#WATCH CONCERT VIDEO HERE: Concert in Suzuki Musical Instruments Headquarters Hamamatsu-shi #浜松市
Concert in Suzuki Musical Instruments Headquarters Hamamatsu-shi, Shizuoka, Japan #浜松市 #TBT
First time together Koei Tanaka Chromatic Suzuki Harmonica – Official Facebook Page Master and Jon Hammond at Digital New B3 Organ, special concert for Manji Suzuki President Founder of Suzuki Musical Instruments makers of Hammond Organs and Leslie Speakers products and everybody in the company at end of work day in special Suzuki Hall, soulful performance
Hamamatsu (浜松市 Hamamatsu-shi?, lit. “Coast Pine Tree”) is a city located in western Shizuoka Prefecture, Japan
As of September 1, 2015, the city had an estimated population of 789,407, making it the prefecture’s largest city and a population density of 507 persons per km2. The total area was 1,558.06 km2 (601.57 sq mi).
On July 1, 2005, Hamamatsu absorbed the cities of Tenryū and Hamakita, the town of Haruno (from Shūchi District), the towns of Hosoe, Inasa and Mikkabi (all from Inasa District), the towns of Misakubo and Sakuma, the village of Tatsuyama (all from Iwata District), and the towns of Maisaka and Yūtō (both from Hamana District) to become the current and expanded city of Hamamatsu. It became a city designated by government ordinance on April 1, 2007
Full High Definition #HighDef
Jazz Funk Tribute to Cannonball Adderley and Lutz Büchner NDR Horns Jon Hammond Band – Auster Jazz Series concert Hamburg Eimsbüttel. Funky Heinz Lichius drums, Michael Leuschner trumpet, Lutz Büchner tenor, Ernst-Friedrich Fiete Felsch alto, Joe Berger guitar, Jon Hammond organ bass – special thanks Nicolai Ditsch for operating the camera, this concert was filmed in High Definition – Frank Blume, Torsten Wendt – Knut Benzner NDR Redaktion – Musik Rotthoff support – Gideon Schier / Baltic Soul Weekender http://www.HammondCast.com in Auster Bar #LutzBüchner #NDRJazz #MichaelLeuschner
Rest In Peace Lutz Büchner 5. August 1968 in Bremen; † 11. März 2016 in Tokio, Japan deutscher Jazzsaxophonist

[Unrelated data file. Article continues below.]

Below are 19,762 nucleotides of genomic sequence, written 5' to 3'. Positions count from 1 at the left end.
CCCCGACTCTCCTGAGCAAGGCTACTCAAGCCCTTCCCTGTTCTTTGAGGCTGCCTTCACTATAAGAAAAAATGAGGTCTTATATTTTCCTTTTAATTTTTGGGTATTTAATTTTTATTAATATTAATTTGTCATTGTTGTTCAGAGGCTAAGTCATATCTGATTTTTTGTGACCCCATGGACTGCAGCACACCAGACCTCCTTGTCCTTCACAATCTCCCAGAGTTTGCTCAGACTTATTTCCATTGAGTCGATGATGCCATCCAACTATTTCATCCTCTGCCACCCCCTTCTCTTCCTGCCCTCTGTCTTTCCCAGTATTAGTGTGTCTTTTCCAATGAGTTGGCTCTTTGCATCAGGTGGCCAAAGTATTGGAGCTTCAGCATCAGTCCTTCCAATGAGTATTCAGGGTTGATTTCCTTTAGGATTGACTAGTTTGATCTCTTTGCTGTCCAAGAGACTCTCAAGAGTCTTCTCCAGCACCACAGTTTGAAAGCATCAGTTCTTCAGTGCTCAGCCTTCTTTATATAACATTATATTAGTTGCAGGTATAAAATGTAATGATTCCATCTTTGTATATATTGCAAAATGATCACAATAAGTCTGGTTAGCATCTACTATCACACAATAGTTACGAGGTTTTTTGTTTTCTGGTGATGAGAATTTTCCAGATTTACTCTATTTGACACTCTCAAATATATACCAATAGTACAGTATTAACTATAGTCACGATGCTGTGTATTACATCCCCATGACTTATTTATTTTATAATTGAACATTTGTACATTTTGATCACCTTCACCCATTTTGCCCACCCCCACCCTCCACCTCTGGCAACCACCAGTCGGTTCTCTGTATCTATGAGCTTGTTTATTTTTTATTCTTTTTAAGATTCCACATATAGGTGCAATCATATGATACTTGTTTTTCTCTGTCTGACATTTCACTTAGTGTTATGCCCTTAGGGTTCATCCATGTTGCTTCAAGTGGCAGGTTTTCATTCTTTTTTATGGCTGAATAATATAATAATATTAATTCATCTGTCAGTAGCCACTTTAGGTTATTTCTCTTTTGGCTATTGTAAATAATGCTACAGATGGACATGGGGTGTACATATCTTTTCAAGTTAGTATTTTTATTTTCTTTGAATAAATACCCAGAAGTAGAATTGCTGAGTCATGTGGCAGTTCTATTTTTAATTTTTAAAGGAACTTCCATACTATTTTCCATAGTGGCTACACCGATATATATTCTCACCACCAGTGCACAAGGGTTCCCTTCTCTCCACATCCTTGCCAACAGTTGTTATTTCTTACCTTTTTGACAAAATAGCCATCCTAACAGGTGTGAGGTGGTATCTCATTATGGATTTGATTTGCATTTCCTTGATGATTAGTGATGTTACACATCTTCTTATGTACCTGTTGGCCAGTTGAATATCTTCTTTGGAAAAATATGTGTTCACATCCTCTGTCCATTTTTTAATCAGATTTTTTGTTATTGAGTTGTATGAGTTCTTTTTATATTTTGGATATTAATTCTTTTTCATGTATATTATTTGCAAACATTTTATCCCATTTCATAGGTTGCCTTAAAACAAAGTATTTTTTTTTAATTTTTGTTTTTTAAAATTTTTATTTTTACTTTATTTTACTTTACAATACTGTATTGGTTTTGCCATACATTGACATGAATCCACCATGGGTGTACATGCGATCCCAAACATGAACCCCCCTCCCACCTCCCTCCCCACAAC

Producer Jon Hammond
Audio/Visual sound, color
Büchner studierte an der Musikhochschule Hamburg bei Herb Geller und arbeitete dann mit dem Posaunisten Ed Kröger. Seit 1994 war er Mitglied der NDR Bigband. Zwischen 1996 und 1998 trat er in Hamburg regelmäßig mit Lucas Lindholm, Heinz Lichius und Buggy Braune und Gästen wie Wolfgang Schlüter und Gene Jackson auf. Außerdem arbeitete er mit Jörg Achim Kellers Small Bigband und mit Jürgen Attigs Low X, mit der Band von Nils Gessinger.
Von 2000 bis 2004 war Büchner Mitglied der Band von Alex Riel, mit der er das Album live at Jive (mit Carsten Dahl und Jesper Lundgaard) einspielte, Tourneen durch Dänemark, Norwegen und Vietnam unternahm und im Rolf-Liebermann-Studio des NDR auftrat. Seit 2001 war er Mitglied in der Band von Joe Gallardo, mit der er bei verschiedenen Festivals auftrat und das Album A Latin Shade of Blue aufnahm. Seit 2011 gehörte er zu Addi Münsters Old Merrytale Jazzband
Mit dem eigenen Quartett (mit Sandra Hempel, Heinz Lichius und Pepe Berns) trat Büchner 2005 bei den 2. Hamburger Jazztagen in der Kampnagel-Fabrik auf. Im selben Jahr entstand mit dem Trio Konnex (mit Björn Lücker und Philipp Steen) das gleichnamige Album, das im Folgejahr erschien. 2006 erschien Büchners Album Ring (mit Sandra Hempel, Danny Gottlieb, Vladislav Sendecki, Paul Imm und Jürgen Attig).
Mit der NDR Bigband trat Büchner bei Festivals in London, Chicago, Paris, New York und Peking auf und nahm an Tourneen durch Südamerika, Spanien, Portugal und Südafrika teil. Während einer Japan-Tournee der NDR-Bigband starb er in Tokio im Alter von 47 Jahren an einem Herzinfarkt. Er hinterlässt seine Frau und einen Sohn.
Joachim Knuth, Programmdirektor Hörfunk beim NDR, schrieb zum Tod Büchners:
„Die Nachricht vom Tod Lutz Büchners macht mich sehr betroffen. Ich habe ihn als einen liebenswürdigen Menschen erlebt, der leidenschaftlich mit und für Musik lebte. Lutz Büchner hatte den Jazz im Blut. Er liebte den spielerischen Umgang mit der Musik, die Improvisation. Der Tod dieses beeindruckenden Saxofonisten ist für die NDR Bigband, für den NDR, ein großer Verlust.“
– Joachim Knuth: NDR-Online.de; 12. März 2016
Die offizielle Trauerfeier fand am 5. April 2016 in Hamburg statt, zu der auch Büchners musikalischer Begleiter Al Jarreau aus den USA angereist war. Während des Trauerzuges wurden Lieder im Stil einer Jazz-Beerdigung aus Jarreaus Heimatstadt New Orleans gespielt.
Mourning Lutz Büchner – Jon Hammond :